Xpan scanning, best practice panorama film scanning

Adjusting the colors of the stitched Xpan raw file

I will show you two ways of doing this task.
1. By importing the raw file back in to Vuescan (Easy)
2. By the use of image editor and curves

Later I might ad a 3rd way (If i get time and get in the mode)

Scan from file, The Vuescan way

Since we made a raw scan in Vuescan and then stitched it together it is now
possible to import this file back in to Vuescan and apply the settings you should
have done if you was scanning a regular slide or film image.

To do this just open Vuescan and select the Input tab then make the correct settings at Source=File.
Then look up your file by hitting the @ button adjacent to the Files:path field.
finally select the Scanner to simulate in the Mode: drop down menu.
You may also try to change media to the filmtype that you have used.   

When you are done with the settings in the input menu it is time to make the color
output settings.
Select the Color tab and try to find the setting that make your image look the way you want it to do look.

Remember to hit the Preview button after each change to display the result.
When you are happy with the look go to the Output tab and make settings for the
file output that you want now you may change the output to 24bit to make it
editable in photo editors without 48bit support (Like the nice and free Gimp).

Hit the Scan button and admire the result.   

Media selection
Media types to chose from
in the Vuescan input menu

If you chose any of the film options above, then you    
may also make the film    
vendor and film type in the
color menu ->     

Now it is time to bring the image in to the image editor of your choice to make
the final adjustments and sharpening.

Output from scanner stitched and ready for developing

This is hour starting point, the raw scan lets look at it as an undeveloped film

Output from Vuescan scan from file, Landscape setting in colors no curve tweaks

Image above developed by the Vuescan scan from file method no other than a selection of color mode has been done, I selected Landscape in this case the result is promising but more can be done to make it more appealing.

Same image different settings this time I used white balance setting and a bit of an
S curve to give this output.
Further experimenting might have resulted in an even better output and you can
also make several alternative exposures and then blend them together by using
layering in your final image editor.

In this case I would have chosen the first "Landscape mode" image as a starting
point and the tweak it further in Gimp or Photoshop.


Using curves in your photo editor.

This method will be a bit harder to learn and if you intend to make your raw scanning
in 48bit mode you will be forced to use photo editors that ar capable of handling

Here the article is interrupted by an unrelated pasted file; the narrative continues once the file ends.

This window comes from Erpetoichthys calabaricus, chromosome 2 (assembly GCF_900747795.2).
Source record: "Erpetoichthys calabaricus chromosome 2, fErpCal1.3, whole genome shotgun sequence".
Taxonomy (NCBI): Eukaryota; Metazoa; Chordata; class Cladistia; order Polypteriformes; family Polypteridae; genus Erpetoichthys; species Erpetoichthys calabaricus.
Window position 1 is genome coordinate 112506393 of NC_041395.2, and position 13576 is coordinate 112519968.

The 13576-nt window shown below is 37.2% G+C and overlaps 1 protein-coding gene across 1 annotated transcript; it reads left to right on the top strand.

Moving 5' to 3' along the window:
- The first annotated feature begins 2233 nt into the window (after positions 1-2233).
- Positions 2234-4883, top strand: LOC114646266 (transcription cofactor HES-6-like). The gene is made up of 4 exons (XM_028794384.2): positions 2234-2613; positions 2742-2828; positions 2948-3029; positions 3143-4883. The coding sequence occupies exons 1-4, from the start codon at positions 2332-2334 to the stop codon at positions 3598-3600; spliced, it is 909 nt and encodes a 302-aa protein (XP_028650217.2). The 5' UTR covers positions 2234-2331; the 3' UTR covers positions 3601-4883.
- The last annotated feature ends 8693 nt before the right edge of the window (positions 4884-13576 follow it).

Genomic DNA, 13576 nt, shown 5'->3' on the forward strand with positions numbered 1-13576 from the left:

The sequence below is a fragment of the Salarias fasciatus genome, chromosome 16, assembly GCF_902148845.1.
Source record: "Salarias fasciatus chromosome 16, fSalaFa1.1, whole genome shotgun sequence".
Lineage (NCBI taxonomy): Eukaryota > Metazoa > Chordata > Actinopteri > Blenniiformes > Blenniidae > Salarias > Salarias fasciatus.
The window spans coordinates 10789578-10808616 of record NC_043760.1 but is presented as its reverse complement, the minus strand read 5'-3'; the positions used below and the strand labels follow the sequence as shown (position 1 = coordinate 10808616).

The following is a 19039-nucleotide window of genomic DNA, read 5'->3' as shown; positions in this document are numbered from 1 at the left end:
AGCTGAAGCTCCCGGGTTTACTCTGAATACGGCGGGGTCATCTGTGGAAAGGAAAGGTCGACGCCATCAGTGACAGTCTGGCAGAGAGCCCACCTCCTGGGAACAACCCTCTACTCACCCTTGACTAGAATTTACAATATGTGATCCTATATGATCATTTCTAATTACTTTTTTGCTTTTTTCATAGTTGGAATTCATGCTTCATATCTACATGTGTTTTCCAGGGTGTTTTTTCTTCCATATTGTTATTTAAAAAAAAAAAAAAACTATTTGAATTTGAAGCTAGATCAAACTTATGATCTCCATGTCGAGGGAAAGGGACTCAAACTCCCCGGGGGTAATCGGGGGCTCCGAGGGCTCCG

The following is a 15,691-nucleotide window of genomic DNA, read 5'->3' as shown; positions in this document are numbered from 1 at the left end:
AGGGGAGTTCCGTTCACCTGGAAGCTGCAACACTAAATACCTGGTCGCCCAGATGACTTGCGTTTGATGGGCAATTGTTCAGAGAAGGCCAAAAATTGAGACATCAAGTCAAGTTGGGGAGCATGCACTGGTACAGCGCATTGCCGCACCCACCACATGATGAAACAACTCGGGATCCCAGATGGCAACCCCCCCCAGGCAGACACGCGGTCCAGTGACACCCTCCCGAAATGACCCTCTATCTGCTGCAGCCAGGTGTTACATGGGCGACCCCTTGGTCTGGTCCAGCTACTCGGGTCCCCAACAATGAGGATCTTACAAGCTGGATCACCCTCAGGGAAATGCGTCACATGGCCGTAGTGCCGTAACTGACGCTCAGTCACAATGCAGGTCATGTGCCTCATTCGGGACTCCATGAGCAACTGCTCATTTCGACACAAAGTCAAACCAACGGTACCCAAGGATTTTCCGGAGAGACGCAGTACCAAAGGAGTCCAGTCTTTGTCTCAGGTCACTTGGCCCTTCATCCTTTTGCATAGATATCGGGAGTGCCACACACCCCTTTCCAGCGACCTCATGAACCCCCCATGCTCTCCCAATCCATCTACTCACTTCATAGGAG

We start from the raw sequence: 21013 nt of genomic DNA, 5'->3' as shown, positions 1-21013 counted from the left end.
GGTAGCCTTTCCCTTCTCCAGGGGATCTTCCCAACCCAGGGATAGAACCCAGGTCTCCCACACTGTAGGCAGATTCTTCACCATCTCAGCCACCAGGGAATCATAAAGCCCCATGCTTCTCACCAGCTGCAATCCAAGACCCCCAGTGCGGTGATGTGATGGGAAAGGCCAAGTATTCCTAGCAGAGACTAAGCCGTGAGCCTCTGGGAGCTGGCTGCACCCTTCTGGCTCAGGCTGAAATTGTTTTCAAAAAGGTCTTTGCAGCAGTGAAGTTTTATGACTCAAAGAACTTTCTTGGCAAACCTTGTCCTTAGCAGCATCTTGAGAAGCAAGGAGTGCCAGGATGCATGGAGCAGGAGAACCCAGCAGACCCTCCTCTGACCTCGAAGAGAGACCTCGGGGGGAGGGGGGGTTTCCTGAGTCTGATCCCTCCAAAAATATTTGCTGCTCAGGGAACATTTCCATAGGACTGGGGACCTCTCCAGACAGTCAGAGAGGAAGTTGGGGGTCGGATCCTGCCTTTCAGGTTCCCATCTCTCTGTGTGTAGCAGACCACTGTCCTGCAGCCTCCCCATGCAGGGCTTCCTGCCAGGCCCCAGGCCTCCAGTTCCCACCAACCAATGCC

those files the top of the line Freeware Open source GIMP is not able to do this.

If you are using Linux you might try CinePaint that supports 48bit tiff files.
Windows users can chose from Photoshop CS, Photoshop Elements.
I have also ben told that Picture Window Pro 4.0 should be able to cope with
48bit and large files and seams to be a nice tool (I might try it in the future).

OK! lets get on with it.

We start with the same raw scan stitched image we used for the Vuescan method above, open it up in Photoshop Gimp etc and then get to the Curve tool.
In Photoshop it is Image/Adjustments/Curves in Gimp Colors/Curves.

In fact I like the Gimp curve tool best of those two, in gimp you also have the choise
of histogram view in logarytmic or linear mode and in this case the log mode was
helpfull since it shows more information in the highligt section.
I only wish Gimp had suport for 48bit files I hope it gets in the future.

Curve tools Photoshgop and Gimp

Result from curve tool method

This image belongs to the curve far left (Photoshop) and are
converted/color adjusted from the full 48bit file      

Gimp developed from 8bit raw tiff

This is the result from the Gimp curve above, the image was first coverted
to 24bit file (This is also done automaticaly by Gimp during file import)

Update 1.0.1 Hahaha!
Xpan 2 part scan to RAW DNG file, stitched in Photoshop CS4 with photomerge function

Hmmm! This might be the quickest and easiest way to do this kind of stitching!
I tried the output option in Vuescan to produce Adobe RAW DNG files.
I then tried to import the two DNG Xpan half's to Camera raw for stitching (No success)

Well I then tried to import the DNG files directly in to the Automate/Photomerge
function as is, and that worked!

I was not given any kind of chance to interact with the camera raw settings but it
still seems to have done pretty well by it self in the matter of converting to a file
format that Photomerge is able to work with (PSD i assume).

The image above has not ben adjusted in any way except for size some USM and
conversion to JPG So this is the colors that came from ACR !

This is the end of this tutorial soooo get on with it :0)

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